USA v. Kevin Brook
UNPUBLISHED OPINION FILED. [12-10573 Affirmed ] Judge: EHJ , Judge: JLD , Judge: CH Mandate pull date is 03/27/2013 for Appellant Kevin Dewayne Brooks [12-10573]
Date Filed: 03/06/2013
IN THE UNITED STATES COURT OF APPEALS
United States Court of Appeals
FOR THE FIFTH CIRCUIT
March 6, 2013
Lyle W. Cayce
UNITED STATES OF AMERICA,
KEVIN DEWAYNE BROOKS,
Appeal from the United States District Court
for the Northern District of Texas
USDC No. 4:11-CR-196-4
Before JONES, DENNIS and HAYNES, Circuit Judges.
Kevin Dewayne Brooks appeals the 70-month sentence of imprisonment
imposed by the district court following his guilty plea conviction of making,
possessing, and uttering a forged and counterfeit security, and aiding and
abetting. He argues that his sentence is procedurally unreasonable because the
district court did not address his argument that his mental health disorders
should be taken into account in determining his sentence. In a similar vein,
Pursuant to 5TH CIR. R. 47.5, the court has determined that this opinion should not
be published and is not precedent except under the limited circumstances set forth in 5TH CIR.
Date Filed: 03/06/2013
Brooks asserts that the district court’s failure to consider his mental health
disorders resulted in a substantively unreasonable sentence.
Following United States v. Booker, 543 U.S. 220 (2005), our review of
sentences is for reasonableness in light of the sentencing factors set forth in
18 U.S.C. § 3553(a). See Gall v. United States, 552 U.S. 38, 49-51 (2007). We
engage in a bifurcated review, first ensuring that the district court committed
no significant procedural error. See id. at 51. If the sentence is procedurally
sound, we then consider whether the sentence is substantively reasonable. Id.
We recognize three types of sentences: a sentence within the advisory
guidelines range, “an upward or downward departure as allowed by the
Guidelines,” and a non-Guideline “variance” that is not based on the Guidelines
rules for departures. United States v. Brantley, 537 F.3d 347, 349 (5th Cir.
2008). The district court explained that its chosen sentence was appropriate
both as an upward departure under U.S.S.G. § 4A1.3 and as an upward variance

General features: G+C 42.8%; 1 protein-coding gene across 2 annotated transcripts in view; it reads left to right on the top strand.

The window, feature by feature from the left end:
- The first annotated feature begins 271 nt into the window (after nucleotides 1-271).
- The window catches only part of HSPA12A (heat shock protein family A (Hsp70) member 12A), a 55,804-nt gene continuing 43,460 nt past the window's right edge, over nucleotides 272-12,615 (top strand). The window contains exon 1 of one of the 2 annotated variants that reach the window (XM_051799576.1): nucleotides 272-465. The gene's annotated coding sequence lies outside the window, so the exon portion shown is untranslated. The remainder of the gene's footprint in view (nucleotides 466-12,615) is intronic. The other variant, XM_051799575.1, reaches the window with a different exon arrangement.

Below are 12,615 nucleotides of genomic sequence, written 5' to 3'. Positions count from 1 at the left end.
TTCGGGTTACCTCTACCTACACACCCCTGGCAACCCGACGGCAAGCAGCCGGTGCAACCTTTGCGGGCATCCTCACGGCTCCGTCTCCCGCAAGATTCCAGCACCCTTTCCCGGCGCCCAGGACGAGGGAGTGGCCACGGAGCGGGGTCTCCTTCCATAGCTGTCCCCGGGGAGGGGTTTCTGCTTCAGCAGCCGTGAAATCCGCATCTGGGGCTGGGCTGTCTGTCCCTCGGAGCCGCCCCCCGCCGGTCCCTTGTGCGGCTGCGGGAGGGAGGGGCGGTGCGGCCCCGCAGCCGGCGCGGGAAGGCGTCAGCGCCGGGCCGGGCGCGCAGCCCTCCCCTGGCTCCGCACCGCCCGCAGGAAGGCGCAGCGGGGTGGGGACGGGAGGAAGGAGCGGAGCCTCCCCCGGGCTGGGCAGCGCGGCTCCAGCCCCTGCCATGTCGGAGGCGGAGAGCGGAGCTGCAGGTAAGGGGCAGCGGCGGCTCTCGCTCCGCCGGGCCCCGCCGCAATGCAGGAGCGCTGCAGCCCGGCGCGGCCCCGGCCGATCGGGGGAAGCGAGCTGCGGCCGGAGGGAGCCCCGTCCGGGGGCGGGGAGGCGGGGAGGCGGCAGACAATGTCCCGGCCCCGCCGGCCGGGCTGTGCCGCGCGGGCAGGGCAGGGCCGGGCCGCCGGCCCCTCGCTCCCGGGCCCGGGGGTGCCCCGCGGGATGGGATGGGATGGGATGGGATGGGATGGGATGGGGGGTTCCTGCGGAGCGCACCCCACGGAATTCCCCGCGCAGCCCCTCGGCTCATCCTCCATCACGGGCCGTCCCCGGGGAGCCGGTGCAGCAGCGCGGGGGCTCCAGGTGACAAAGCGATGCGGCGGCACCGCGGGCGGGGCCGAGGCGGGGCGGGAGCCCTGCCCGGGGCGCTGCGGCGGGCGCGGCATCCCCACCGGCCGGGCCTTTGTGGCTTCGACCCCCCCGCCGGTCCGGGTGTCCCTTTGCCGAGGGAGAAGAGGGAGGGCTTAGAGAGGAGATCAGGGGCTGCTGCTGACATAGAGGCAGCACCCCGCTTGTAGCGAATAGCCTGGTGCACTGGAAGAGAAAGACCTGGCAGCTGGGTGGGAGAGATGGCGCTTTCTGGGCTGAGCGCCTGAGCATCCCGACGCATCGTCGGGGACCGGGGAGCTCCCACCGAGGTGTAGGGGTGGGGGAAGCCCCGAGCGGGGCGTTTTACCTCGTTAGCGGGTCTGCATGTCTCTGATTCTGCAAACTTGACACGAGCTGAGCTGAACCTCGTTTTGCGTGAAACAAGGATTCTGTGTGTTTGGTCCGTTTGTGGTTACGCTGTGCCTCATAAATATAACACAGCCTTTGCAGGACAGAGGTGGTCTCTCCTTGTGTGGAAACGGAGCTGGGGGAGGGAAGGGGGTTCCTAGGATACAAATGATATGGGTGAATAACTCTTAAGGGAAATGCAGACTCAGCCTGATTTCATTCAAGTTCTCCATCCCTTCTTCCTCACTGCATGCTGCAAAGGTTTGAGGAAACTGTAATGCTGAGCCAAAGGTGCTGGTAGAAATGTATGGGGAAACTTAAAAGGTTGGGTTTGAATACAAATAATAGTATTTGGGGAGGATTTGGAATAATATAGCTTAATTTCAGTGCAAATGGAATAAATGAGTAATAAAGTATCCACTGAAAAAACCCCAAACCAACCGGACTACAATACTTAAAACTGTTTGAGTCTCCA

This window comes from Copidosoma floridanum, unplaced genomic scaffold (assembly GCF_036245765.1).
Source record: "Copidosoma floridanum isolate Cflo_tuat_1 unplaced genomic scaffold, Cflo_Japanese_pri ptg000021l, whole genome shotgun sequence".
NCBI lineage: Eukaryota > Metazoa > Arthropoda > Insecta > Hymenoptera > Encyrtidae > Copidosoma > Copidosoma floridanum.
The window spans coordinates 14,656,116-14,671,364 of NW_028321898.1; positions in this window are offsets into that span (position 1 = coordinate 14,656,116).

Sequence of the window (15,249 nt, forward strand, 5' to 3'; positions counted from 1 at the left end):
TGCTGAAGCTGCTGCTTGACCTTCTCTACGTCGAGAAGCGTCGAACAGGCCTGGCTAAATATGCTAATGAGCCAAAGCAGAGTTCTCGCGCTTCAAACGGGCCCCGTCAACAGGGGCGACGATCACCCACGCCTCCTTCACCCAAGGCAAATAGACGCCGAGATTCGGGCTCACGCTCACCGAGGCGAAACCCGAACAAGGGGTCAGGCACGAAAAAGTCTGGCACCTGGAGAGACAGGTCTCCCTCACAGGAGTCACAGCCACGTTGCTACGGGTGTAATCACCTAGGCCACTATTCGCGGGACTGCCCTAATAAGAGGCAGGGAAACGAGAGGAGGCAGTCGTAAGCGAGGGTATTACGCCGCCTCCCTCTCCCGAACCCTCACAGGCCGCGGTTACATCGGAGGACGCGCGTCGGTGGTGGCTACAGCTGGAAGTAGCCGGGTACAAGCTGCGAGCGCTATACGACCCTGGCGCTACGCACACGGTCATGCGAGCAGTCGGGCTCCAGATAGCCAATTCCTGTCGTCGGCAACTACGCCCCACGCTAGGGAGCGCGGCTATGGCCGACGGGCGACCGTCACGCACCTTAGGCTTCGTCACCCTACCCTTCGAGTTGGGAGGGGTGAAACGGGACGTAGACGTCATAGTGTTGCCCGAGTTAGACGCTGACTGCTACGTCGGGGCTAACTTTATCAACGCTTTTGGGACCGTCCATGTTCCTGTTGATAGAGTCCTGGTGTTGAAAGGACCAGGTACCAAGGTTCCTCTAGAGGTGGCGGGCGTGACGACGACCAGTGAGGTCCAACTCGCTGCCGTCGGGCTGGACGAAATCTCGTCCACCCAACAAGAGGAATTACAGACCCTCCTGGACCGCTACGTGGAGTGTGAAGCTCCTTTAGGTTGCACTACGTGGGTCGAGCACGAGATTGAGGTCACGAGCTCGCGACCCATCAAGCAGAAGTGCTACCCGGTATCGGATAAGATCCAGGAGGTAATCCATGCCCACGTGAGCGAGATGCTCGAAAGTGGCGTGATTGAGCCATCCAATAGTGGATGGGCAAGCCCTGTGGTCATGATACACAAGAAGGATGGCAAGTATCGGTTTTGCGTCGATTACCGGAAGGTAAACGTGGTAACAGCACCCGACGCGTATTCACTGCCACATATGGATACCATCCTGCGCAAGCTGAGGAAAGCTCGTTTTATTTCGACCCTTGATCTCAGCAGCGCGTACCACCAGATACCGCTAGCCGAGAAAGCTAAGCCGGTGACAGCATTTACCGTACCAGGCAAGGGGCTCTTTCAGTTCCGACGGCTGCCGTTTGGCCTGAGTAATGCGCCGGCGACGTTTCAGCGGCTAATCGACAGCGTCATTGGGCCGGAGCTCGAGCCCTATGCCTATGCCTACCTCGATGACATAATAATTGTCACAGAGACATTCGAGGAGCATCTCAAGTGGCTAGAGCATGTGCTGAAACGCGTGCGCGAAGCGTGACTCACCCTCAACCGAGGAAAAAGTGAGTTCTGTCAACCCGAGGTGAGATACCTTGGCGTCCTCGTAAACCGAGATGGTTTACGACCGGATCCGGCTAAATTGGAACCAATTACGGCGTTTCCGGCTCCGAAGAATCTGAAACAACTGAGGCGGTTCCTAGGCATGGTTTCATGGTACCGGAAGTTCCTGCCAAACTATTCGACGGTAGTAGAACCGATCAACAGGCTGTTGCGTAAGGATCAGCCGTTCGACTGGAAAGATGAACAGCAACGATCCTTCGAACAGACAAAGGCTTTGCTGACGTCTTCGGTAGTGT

from the guideline range of 37 to 46 months of imprisonment.
characterization, however, is not significant if “the sentence imposed was
reasonable under the totality of the relevant statutory factors.” Id.
Brooks’s general objection to the procedural reasonableness of his sentence
was insufficiently specific to preserve the issue he raises on appeal. See United
States v. Neal, 578 F.3d 270, 272 (5th Cir. 2009). Accordingly, we review his
procedural reasonableness challenge for plain error. See United States v. Peltier,
505 F.3d 389, 391-92 (5th Cir. 2007). To succeed on plain error review, Brooks
must show (1) a forfeited error (2) that is clear or obvious and (3) that affects his
substantial rights. See Puckett v. United States, 556 U.S. 129, 135 (2009). If he
makes that showing, this court may exercise its discretion “to remedy the
error . . . if the error seriously affects the fairness, integrity or public reputation
of judicial proceedings.” Id. (internal quotation marks, bracketing, and citation
Date Filed: 03/06/2013
“[W]hen a judge decides simply to apply the Guidelines to a particular
case, doing so will not necessarily require lengthy explanation.” Rita v. United
States, 551 U.S. 338, 356 (2007). However, “[w]here the defendant or prosecutor
presents nonfrivolous reasons for imposing a different sentence . . . the judge will
normally go further and explain why he has rejected those arguments.” Id. at
357. Nevertheless, the district court is not required to provide specific reasons
for its rejection of a defendant’s arguments for a lower sentence. See id.
After reviewing the record, we are satisfied that the district court provided
a sufficient explanation for its above-guidelines sentence. See id. at 356-57.
However, even assuming arguendo that the district court erred by failing
explicitly to address Brooks’s argument concerning his mental health disorders,
Brooks has not made the required showing of an effect on his substantial rights
See United States v. Mondragon-Santiago, 564 F.3d 357, 364 (5th Cir. 2009).
Brooks has failed to show reversible procedural error.
We review the substantive reasonableness of Brooks’s sentence under a
deferential abuse of discretion standard, taking into account the totality of the
circumstances. See United States v. Key, 599 F.3d 469, 475 (5th Cir. 2010). Our
examination of the record and of the totality of the circumstances satisfies us
that the district court properly relied on the § 3553(a) factors in deciding to
impose an upward variance and in determining the extent of that variance. See
Brantley, 537 F.3d at 349.
The judgment of the district court is AFFIRMED.
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